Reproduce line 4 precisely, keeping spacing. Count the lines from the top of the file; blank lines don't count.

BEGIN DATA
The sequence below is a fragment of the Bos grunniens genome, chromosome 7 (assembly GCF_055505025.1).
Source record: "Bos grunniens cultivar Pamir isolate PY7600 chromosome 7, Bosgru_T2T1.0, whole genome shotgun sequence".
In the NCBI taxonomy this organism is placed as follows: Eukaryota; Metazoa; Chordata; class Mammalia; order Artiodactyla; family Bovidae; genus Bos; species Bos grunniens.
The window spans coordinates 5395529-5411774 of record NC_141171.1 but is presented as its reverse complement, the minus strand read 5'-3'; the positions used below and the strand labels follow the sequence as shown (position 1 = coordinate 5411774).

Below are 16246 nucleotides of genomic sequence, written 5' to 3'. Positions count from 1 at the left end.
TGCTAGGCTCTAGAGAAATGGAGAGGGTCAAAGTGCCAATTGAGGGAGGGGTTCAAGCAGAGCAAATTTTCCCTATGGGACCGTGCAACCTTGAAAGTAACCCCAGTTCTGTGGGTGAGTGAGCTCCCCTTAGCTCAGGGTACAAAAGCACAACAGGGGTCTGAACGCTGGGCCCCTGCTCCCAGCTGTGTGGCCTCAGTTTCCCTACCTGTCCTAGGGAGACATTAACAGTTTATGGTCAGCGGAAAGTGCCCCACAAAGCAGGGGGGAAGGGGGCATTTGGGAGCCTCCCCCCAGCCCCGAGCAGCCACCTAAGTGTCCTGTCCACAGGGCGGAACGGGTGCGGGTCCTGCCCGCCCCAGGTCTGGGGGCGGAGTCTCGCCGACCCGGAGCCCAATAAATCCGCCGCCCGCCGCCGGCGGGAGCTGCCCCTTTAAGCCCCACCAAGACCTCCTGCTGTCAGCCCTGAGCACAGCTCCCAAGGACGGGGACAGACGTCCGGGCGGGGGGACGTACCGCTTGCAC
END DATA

The window spans coordinates 5395529-5411774 of record NC_141171.1 but is presented as its reverse complement, the minus strand read 5'-3'; the positions used below and the strand labels follow the sequence as shown (position 1 = coordinate 5411774).